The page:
But Muneerah Warner isn’t surprised that women are attracted to a job that emphasizes easing the pain of others. For her, it goes beyond nurturing.
While interning at Philadelphia funeral homes during her high school years, she says, “I was intrigued by every aspect, from the time families came in, to putting cremated ashes in urns, to watching the body go in the grave.”
She also is not surprised that some men think women should stick to nurturing roles, a bias she encountered when she arranged an apprenticeship after graduating in 2002 from the Pittsburgh Institute of Mortuary Science.
“I called 33 homes, sent out 33 resumÈs,” she says. “They all told me no. They said, what could I do at the funeral home, how could I help them?”
The implied question: Could she lift a 200-pound body? The assumed answer: No.
She finally was hired, then became a licensed funeral director and embalmer. At conventions, she heard men say “women can’t hack the funeral industry.”
When Ashley Rose, a Funeral Diva member and funeral home supervisor in Somerset County, Pa., began attending mortuary science school, she wasn’t so sure she could handle it either – especially in embalming class.
“In the beginning, I was, like, ‘This is gross,’ ” she says.
Now, she can describe in graphic detail how embalming is done.
“I do enjoy it. I love to see the effects it has,” says Rose, 26. “It brings the person back to a more natural state.”
She had little trouble getting hired at a funeral home, though her family had no tradition of being morticians – the more common and easier route to becoming a funeral director. After school, she returned to her hometown of Hollsopple, Pa., where an acquaintance’s father, who owns several funeral homes, hired her.
Claudia Saraceno was a makeup and hair stylist and an insurance agent before her brother and then-boyfriend-now-husband persuaded her to join them in the funeral industry. Now, she has her own funeral home in Egg Harbor, N.J.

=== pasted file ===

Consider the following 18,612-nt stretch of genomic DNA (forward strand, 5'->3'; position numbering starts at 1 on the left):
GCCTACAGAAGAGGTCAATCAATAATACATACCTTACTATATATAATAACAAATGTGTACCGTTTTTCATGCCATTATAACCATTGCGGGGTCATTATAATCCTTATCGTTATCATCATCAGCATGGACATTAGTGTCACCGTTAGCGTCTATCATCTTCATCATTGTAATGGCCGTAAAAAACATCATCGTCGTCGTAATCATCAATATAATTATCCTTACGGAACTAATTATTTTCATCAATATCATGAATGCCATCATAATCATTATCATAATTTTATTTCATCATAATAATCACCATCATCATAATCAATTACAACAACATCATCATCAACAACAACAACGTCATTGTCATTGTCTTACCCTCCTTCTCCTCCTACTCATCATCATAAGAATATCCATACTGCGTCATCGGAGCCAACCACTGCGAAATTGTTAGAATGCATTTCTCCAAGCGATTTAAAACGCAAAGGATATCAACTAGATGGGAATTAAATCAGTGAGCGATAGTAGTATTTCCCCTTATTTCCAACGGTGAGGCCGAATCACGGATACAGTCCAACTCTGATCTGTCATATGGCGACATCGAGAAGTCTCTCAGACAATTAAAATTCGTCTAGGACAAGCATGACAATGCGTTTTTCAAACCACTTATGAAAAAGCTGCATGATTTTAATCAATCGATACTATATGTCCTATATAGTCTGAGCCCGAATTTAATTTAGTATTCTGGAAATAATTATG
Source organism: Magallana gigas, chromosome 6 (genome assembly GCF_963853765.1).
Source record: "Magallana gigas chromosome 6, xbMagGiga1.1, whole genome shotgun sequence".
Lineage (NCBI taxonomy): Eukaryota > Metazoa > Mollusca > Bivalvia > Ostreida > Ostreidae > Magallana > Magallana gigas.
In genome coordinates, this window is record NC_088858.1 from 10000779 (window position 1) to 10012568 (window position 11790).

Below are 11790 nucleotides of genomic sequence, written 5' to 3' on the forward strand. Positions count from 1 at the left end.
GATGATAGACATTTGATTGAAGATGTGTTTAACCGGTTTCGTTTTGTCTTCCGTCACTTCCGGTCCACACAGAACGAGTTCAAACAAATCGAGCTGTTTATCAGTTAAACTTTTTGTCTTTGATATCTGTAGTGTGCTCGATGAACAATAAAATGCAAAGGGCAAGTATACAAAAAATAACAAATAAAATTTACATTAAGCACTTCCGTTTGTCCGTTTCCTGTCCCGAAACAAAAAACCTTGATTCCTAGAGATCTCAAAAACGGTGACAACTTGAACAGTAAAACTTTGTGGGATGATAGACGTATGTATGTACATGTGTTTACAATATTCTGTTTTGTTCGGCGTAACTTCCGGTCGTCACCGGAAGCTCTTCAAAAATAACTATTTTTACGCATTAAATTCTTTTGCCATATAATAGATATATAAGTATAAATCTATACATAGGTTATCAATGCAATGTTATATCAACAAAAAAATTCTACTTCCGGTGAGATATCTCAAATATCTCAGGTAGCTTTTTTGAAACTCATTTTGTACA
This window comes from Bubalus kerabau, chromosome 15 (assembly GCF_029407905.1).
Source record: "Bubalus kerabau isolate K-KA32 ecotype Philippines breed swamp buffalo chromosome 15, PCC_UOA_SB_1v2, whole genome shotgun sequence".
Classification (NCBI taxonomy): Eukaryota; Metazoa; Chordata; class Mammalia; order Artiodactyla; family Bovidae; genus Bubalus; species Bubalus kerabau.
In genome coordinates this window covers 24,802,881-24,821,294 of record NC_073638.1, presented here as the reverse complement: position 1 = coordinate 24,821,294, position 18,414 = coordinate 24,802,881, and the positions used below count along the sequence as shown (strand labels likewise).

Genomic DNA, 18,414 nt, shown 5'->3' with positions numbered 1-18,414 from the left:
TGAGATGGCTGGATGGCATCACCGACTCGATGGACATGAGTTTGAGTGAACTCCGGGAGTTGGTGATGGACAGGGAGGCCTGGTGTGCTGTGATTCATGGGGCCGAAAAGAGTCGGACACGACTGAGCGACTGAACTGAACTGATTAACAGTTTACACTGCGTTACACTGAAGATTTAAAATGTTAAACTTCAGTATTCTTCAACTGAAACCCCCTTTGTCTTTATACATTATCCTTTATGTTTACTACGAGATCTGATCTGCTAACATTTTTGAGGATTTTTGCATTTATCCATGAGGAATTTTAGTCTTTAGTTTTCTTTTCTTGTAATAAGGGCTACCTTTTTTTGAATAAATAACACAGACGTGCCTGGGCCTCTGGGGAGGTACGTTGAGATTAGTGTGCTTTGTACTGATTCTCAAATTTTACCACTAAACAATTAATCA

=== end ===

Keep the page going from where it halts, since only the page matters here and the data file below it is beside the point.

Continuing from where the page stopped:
Her profession has created some awkward situations with family and friends.
“All my relatives know I won’t come visit them in the hospital,” says Saraceno, 53. “They’ll see me and say, ‘I’m not ready for you yet.’ “
She has heard it all over the last 32 years.
When she started out, male colleagues would test women and expect them to fail.
Early in her career, her male colleagues left her to move an empty casket from a dolly onto a bier. Usually, that’s a two-person job.
Saraceno remembers saying to herself, “They’re not getting me down.” She moved the casket on her own, slowly, lifting one end at a time.
She still gets comments, some from the grieving.
When she went last year to a home to remove a body, the deceased’s daughter thought she was the funeral home’s secretary. Saraceno, a licensed embalmer and funeral director in New York and New Jersey, had to persuade the woman otherwise.
Warner started Funeral Divas in 2010 so women could swap stories like that. Saraceno and Rose, years apart in age and experience, are both in the group. Rose likes being part of a circle of women who have the same experiences.
Saraceno, the veteran, likes sharing her experiences with younger women in the business – and making sure they feel welcome.
Says Saraceno: “I never make them feel like the underdog.”